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Evidence for PAH Removal Coupled to the First Steps of Anaerobic Digestion in Sewage Sludge

DOI: 10.1155/2013/450542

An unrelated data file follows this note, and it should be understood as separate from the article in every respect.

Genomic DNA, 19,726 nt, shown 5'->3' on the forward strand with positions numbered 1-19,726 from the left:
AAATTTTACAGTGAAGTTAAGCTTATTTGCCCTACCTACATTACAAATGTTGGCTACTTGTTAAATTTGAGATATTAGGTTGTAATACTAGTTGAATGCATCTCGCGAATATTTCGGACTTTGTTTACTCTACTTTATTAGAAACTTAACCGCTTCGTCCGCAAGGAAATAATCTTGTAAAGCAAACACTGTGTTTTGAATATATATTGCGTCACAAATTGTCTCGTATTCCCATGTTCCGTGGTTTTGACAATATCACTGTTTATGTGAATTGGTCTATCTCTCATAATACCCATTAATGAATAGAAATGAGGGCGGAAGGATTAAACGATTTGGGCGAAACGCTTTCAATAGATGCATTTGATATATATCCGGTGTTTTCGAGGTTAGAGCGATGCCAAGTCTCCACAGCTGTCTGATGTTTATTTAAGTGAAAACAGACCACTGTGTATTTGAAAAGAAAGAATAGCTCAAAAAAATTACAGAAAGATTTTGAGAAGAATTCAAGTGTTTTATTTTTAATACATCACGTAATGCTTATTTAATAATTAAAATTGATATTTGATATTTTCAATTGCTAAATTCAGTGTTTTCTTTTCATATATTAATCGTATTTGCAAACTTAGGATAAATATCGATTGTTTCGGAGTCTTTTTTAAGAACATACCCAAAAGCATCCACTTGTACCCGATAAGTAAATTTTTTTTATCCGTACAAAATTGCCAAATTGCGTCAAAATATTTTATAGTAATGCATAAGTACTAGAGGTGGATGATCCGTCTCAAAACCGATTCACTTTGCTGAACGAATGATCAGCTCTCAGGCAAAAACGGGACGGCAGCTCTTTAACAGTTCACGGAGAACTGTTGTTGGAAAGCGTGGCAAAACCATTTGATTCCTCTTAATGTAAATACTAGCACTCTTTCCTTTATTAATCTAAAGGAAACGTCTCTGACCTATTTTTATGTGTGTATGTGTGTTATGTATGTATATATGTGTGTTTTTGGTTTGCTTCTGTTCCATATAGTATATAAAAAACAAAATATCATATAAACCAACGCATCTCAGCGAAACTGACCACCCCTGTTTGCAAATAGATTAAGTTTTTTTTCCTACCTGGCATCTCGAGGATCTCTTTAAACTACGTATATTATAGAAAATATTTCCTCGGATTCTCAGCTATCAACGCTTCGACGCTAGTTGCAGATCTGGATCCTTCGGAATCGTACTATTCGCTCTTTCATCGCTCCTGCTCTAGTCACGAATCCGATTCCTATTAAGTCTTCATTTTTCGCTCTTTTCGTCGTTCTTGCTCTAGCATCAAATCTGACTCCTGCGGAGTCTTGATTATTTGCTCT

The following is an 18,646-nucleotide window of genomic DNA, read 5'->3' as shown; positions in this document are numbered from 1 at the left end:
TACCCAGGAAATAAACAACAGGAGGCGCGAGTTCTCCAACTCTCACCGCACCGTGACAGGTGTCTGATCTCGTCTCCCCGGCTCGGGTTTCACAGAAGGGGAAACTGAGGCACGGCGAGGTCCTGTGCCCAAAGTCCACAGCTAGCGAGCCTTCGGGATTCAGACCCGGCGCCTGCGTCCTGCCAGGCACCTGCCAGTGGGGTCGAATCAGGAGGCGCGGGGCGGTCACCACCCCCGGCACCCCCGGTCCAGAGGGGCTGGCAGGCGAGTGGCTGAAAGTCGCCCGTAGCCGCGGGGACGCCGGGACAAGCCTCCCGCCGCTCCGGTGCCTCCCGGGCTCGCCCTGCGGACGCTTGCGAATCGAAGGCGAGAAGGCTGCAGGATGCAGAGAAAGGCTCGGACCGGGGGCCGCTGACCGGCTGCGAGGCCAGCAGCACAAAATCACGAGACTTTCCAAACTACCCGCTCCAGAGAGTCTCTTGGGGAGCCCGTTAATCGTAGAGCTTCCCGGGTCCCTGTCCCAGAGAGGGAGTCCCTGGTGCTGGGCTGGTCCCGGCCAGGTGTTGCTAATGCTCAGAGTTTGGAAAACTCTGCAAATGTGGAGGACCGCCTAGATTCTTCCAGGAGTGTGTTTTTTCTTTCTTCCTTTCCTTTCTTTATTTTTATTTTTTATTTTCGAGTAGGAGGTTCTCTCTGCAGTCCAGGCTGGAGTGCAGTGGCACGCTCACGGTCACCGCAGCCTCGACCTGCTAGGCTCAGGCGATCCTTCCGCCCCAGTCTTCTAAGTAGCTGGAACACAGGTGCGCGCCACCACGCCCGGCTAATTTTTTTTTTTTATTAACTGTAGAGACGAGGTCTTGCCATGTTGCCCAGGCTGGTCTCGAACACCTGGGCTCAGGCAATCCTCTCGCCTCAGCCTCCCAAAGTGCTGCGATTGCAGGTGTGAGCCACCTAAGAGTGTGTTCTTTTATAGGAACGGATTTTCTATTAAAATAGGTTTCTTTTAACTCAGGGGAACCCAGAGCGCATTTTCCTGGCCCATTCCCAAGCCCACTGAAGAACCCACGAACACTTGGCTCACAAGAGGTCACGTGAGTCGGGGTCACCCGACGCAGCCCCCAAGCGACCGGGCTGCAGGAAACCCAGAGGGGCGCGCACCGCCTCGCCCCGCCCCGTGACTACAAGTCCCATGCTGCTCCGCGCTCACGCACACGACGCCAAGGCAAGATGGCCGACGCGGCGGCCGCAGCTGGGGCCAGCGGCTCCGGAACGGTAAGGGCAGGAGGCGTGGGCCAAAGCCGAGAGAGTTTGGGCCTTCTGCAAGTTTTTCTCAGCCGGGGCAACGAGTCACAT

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Anaerobic degradation of polycyclic aromatic hydrocarbons has been brought to the fore, but information on removal kinetics and anaerobic degrading bacteria is still lacking. In order to explore the organic micropollutants removal kinetics under anaerobic conditions in regard to the methane production kinetics, the removal rate of 12 polycyclic aromatic hydrocarbons was measured in two anaerobic batch reactors series fed with a highly loaded secondary sludge as growth substrate. The results underscore that organic micropollutants removal is coupled to the initial stages of anaerobic digestion (acidogenesis and acetogenesis). In addition, the organic micropollutants kinetics suggest that the main removal mechanisms of these hydrophobic compounds are biodegradation and/or sequestration depending on the compounds. 1. Introduction Polycyclic aromatic hydrocarbons (PAHs) are nowadays considered as environmental pollutants by environmental and health agencies because of their toxic, mutagenic, and carcinogenic effects on living organisms [1]. PAHs are mainly formed during human activities such as crude oil spillage, fossil fuel combustion, and gasoline leakage. Through the air and runoff after rainy events, the PAHs can deposit to soil, water bodies, and sewage system [2, 3]. Due to their low water solubility and high octanol-water partition coefficients, these organic micropollutants (μP) are mainly associated with hydrophobic compartments such as the organic matter in sewage sludge and river sediments or the lipids in biota, with levels between 0.001 and 10?μg/gDM for PAHs [4–6]. μP can be also sorbed irreversibly in a short time scale to the organic matter. This phenomenon named sequestration has been reported by different authors as one of the abiotic mechanisms of μP removal in digested sewage sludge and soils [7–9]. PAHs are known to be biodegraded under aerobic conditions [10, 11]. However, most contaminated environments are anaerobic. In these environments, the anaerobic digestion can occur. Anaerobic digestion is a process whereby organic matter is broken down in the absence of oxygen into methane and carbon dioxide by naturally occurring microorganisms. The anaerobic digestion consists of four stages where different microbial populations participate: (1) hydrolysis, (2) acidogenesis, (3) acetogenesis, and (4) methanogenesis. The digestion process begins with the hydrolysis of insoluble organic polymers into monomers that are available for microorganisms. Acidogenesis is the step where these monomers are converted to carbon dioxide, hydrogen, and


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